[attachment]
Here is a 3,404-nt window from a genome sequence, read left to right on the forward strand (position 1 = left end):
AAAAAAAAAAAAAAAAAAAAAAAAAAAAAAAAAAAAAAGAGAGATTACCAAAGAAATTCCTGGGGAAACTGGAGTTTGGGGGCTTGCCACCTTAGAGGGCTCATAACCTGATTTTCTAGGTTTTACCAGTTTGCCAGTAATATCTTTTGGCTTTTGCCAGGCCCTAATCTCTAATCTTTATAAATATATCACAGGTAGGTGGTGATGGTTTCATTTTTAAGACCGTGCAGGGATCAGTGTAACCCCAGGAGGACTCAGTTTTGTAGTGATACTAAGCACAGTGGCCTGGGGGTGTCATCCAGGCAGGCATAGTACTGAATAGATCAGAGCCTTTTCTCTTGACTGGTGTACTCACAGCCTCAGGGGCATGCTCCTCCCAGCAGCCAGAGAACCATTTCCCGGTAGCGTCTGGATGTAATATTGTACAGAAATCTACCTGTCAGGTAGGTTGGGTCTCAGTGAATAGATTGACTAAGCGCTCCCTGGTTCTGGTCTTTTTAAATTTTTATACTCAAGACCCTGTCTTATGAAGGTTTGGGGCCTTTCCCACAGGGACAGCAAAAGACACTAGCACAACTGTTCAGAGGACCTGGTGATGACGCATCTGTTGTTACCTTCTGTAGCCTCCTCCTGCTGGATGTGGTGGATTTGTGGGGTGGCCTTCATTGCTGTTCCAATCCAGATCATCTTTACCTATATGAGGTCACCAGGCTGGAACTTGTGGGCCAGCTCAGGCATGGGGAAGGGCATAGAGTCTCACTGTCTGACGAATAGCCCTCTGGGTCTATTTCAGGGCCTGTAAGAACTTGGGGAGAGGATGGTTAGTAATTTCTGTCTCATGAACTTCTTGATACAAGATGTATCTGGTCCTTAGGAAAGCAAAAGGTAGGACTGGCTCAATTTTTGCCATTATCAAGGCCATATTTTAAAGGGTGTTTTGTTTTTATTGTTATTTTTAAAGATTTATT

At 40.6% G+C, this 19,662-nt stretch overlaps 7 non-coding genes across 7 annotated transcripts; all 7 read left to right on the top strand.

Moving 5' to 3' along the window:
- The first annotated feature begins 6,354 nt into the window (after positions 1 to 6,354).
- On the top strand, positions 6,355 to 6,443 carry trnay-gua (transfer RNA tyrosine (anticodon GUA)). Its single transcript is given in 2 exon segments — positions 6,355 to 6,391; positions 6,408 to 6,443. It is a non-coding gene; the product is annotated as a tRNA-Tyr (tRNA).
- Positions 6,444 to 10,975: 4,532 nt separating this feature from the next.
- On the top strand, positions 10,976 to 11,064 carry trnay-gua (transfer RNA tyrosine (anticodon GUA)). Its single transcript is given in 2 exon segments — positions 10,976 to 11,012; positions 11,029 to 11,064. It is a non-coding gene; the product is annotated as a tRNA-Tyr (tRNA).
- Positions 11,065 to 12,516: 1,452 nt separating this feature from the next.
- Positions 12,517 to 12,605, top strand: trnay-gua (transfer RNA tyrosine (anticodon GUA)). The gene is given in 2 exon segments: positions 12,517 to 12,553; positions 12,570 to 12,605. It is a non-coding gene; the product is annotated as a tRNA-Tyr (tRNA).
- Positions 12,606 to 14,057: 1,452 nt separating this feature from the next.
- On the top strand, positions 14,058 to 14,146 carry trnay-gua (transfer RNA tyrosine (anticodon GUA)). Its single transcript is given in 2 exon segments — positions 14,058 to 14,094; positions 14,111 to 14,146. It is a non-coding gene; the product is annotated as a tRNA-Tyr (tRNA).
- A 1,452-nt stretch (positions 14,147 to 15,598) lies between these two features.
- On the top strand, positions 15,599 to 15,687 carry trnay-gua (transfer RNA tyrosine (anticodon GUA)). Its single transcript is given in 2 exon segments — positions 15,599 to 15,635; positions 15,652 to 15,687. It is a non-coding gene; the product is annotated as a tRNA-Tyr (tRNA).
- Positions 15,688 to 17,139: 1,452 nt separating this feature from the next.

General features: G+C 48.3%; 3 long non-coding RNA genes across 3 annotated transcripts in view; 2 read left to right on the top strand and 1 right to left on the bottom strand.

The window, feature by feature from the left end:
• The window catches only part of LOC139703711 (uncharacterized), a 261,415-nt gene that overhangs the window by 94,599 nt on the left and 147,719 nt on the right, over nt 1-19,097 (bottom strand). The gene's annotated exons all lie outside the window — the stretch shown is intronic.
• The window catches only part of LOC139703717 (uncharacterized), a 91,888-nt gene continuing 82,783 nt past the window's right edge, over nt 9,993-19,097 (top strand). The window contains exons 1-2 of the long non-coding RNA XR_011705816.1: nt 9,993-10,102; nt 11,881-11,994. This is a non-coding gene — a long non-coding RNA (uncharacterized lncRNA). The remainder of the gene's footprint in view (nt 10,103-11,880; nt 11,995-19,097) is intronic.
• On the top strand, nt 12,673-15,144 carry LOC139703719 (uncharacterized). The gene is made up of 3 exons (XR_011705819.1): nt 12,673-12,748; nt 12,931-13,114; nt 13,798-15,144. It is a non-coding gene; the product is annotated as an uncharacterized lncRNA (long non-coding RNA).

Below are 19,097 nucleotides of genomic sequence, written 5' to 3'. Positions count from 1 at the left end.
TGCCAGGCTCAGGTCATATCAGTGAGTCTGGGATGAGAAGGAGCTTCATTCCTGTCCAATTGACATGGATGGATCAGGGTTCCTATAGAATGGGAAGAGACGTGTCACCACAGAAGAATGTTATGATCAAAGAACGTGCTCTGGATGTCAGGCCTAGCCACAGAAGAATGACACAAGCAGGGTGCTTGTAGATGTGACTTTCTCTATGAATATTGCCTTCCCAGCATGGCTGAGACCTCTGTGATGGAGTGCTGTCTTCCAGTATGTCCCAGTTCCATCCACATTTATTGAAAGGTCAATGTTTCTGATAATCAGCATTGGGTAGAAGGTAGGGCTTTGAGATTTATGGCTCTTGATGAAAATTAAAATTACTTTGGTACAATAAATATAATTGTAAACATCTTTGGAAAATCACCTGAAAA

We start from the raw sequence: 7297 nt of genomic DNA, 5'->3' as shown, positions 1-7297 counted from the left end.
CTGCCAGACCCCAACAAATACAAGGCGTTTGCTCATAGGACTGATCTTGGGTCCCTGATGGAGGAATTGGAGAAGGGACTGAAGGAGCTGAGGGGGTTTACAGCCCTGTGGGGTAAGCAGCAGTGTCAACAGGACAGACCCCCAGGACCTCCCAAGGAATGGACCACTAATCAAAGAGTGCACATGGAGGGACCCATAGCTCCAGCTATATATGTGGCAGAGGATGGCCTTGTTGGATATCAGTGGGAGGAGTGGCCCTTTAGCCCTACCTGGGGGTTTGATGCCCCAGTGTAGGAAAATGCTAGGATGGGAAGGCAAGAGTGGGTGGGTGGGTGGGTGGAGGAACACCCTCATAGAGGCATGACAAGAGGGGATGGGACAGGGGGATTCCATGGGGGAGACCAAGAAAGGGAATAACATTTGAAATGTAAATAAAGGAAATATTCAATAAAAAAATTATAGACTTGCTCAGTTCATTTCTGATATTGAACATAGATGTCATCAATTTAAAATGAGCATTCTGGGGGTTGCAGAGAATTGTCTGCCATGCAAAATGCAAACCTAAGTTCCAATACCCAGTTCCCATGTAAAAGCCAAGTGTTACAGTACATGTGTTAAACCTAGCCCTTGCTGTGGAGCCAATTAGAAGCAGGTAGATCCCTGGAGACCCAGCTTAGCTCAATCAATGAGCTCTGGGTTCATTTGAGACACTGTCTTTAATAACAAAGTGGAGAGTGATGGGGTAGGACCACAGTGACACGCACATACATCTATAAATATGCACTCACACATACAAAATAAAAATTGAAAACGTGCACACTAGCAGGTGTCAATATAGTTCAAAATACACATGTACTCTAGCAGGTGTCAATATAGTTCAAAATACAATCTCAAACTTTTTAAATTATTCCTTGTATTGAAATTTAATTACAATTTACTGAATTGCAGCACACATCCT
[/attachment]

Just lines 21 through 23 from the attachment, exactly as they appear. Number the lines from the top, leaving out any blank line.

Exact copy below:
Below are 19,097 nucleotides of genomic sequence, written 5' to 3'. Positions count from 1 at the left end.
TGCCAGGCTCAGGTCATATCAGTGAGTCTGGGATGAGAAGGAGCTTCATTCCTGTCCAATTGACATGGATGGATCAGGGTTCCTATAGAATGGGAAGAGACGTGTCACCACAGAAGAATGTTATGATCAAAGAACGTGCTCTGGATGTCAGGCCTAGCCACAGAAGAATGACACAAGCAGGGTGCTTGTAGATGTGACTTTCTCTATGAATATTGCCTTCCCAGCATGGCTGAGACCTCTGTGATGGAGTGCTGTCTTCCAGTATGTCCCAGTTCCATCCACATTTATTGAAAGGTCAATGTTTCTGATAATCAGCATTGGGTAGAAGGTAGGGCTTTGAGATTTATGGCTCTTGATGAAAATTAAAATTACTTTGGTACAATAAATATAATTGTAAACATCTTTGGAAAATCACCTGAAAA

We start from the raw sequence: 7297 nt of genomic DNA, 5'->3' as shown, positions 1-7297 counted from the left end.